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Year : 2009  |  Volume : 25  |  Issue : 3  |  Page : 420-421

The current role of Active Surveillance in early prostate cancer

Manipal Hospital, Rustam Bagh, Airport Road, Bangalore 560 017, India

Date of Web Publication1-Oct-2009

Correspondence Address:
Deepak Dubey
Manipal Hospital, Rustam Bagh, Airport Road, Bangalore 560 017
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Source of Support: None, Conflict of Interest: None

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How to cite this article:
Shrinivas R P, Dubey D. The current role of Active Surveillance in early prostate cancer. Indian J Urol 2009;25:420-1

How to cite this URL:
Shrinivas R P, Dubey D. The current role of Active Surveillance in early prostate cancer. Indian J Urol [serial online] 2009 [cited 2022 Jun 26];25:420-1. Available from:

van den Bergh RC, Roemeling S, Roobol MJ, Aus G, Hugosson J, Rannikko AS, et al. Outcomes of Men with Screen-Detected Prostate Cancer Eligible for Active Surveillance Who Were Managed Expectantly.. Eur Urol 2009, 55(1):1-8

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The authors retrospectively analysed multicentric data, from four centers in Europe who participated in the screening arm of the European Randomized Study of Screening Prostate Cancer (ERSPC), diagnosed with prostate cancer and treated initially with Active Surveillance (AS).

Patients included for AS had been screen-detected for small, localized, well-differentiated prostate cancer, which satisfied the Prostate Cancer Research International: Active Surveillance (PRIAS) criteria for AS. Prostate-specific antigen [PSA] < 10.0 ng/ml, PSA-density < 0.2 ng/ml per ml, Stage T 1C /T 2 , Gleason score < 3 + 3 = 6, < 2 positive biopsy cores with no known positive lymph nodes or distant metastases).

Of the 988 men treated with AS, only 616 conformed to PRIAS criteria. The mean follow-up time was 4.35 years (range: 0-11.6 years). The calculated 10-year prostate cancer specific survival rate was 100% and the 10-year overall survival rate was 77%. This indicates that at the time of analysis, 563 patients were alive, of which 381 (68%) were continuing on AS and 182 underwent deferred active treatment.

Of the 419 (68%) men who continued AS, 30 had a PSA >10 ng/ml, 29 had PSA-DT <3 years, 8 had both making them candidates for active therapy. Contrastingly, there were 110 out of 197 men (55.8%) who received deferred therapy despite a favorable PSA and PSA-DT. This switch over to active therapy was not influenced by a clinical or pathologic assessment in the form of DRE or rebiopsies, respectively.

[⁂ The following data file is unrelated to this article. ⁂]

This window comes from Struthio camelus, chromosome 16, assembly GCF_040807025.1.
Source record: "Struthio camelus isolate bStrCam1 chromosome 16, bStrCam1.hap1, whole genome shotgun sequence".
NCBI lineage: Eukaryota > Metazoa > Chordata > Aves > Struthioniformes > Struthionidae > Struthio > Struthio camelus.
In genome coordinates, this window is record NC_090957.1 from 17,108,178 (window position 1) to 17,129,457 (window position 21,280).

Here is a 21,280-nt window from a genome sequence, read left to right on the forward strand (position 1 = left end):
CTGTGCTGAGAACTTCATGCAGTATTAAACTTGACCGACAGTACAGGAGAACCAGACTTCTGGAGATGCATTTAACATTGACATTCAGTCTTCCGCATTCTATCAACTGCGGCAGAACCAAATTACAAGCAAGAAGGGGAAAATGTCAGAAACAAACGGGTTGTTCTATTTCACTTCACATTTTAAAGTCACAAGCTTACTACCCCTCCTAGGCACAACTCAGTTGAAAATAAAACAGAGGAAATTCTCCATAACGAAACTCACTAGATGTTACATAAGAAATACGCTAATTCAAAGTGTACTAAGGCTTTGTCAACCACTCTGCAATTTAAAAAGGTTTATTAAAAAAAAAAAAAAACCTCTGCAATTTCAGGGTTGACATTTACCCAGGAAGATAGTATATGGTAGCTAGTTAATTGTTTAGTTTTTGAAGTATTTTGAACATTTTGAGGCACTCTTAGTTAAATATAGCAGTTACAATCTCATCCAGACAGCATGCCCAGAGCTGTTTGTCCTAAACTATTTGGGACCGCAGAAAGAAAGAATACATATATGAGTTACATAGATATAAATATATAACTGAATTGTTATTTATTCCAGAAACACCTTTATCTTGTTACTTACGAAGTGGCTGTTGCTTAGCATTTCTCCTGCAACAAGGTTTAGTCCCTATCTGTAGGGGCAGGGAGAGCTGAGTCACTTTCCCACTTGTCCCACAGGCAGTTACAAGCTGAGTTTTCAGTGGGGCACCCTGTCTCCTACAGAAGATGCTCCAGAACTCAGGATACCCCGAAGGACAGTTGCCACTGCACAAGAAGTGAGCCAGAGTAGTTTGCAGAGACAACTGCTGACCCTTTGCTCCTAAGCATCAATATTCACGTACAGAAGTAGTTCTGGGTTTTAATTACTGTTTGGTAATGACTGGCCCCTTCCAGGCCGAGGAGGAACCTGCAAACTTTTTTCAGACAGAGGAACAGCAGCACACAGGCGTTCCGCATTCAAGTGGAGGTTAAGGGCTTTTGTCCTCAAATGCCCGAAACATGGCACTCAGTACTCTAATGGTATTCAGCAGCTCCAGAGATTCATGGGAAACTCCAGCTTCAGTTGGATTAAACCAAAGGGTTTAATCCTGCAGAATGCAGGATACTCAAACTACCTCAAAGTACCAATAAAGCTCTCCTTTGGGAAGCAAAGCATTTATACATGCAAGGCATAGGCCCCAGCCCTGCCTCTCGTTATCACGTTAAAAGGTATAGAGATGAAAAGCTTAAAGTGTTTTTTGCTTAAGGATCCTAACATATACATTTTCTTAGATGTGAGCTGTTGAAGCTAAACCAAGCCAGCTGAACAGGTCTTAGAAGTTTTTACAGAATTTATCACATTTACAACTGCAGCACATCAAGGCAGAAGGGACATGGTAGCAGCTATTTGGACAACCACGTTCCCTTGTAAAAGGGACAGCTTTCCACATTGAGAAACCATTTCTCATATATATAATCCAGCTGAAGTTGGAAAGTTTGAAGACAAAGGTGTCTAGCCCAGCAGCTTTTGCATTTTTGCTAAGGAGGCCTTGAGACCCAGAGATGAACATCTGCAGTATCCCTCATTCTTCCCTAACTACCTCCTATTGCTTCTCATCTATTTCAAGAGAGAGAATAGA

The strength of the study was the size of the group, being multicentric along with a follow-up period and a large number of PSAs available. The authors conclude that screen-detected PCa that fits the current criteria for AS have a favorable PCa-specific prognosis. After the 10-year follow-up period, 100% of the patients survived their cancer but almost one-fourth died from other causes.

On the basis of the PSA characteristics of all 616 patients, the authors found that a small fraction (1.9%; 8 of 419) of the patients who remained untreated may be (or may have been) better candidates for active treatment, whereas 55.8% (110 of 197) of men who did receive active therapy were not obvious candidates for radical treatment. Factors such as anxiety, urologic complaints, or comorbidity information may have been more decisive, but these were not available in the study.

These results indicate that a significant number of patients on AS proceed to active deferred treatment in the absence of documented progression. This study highlights that many screen-detected prostate cancers fall into the category of indolent cancer, which may be effectively treated with AS. However, the criteria for subjecting patients to AS and those for intervention in patients already on AS need to be validated.

AS is emerging as a viable strategy for the management of low-risk screen-detected prostate cancer. Dall'Era, et al. [1] reported on 321 patients with low-risk PCa managed with AS. Over a median follow-up period of 3.6 years, 243 patients (75.7%) continued on AS, whereas 78 patients underwent delayed active treatment for progression. The disease-specific survival was 100%. Similarly, authors [2] from the Johns Hopkins Institution reported on 407 patients who were managed with AS. Over a median follow-up time of 3.4 years (range: 0.43-12.5 years), 239 (59%) continued on AS and 103 (25%) underwent curative intervention.

These studies indicate an impending paradigm shift in the way early prostate cancer may be managed.

   References Top

1.Dall'Era MA, Konety BR, Cowan JE, Shinohara K, Stauf F, Cooperberg MR, et al. Active surveillance for management of prostate cancer in a contemporary cohort. Cancer 2008;112:2664-70.   Back to cited text no. 1  [PUBMED]  [FULLTEXT]  
2.Carter HB, Ketterman A, Warlick C, Metter EJ, Landis P, Walsh PC, et al. Expectant management of prostate cancer with curative intent: An update of the Johns Hopkins experience. J Urol 2007;178:2359-64.  Back to cited text no. 2      


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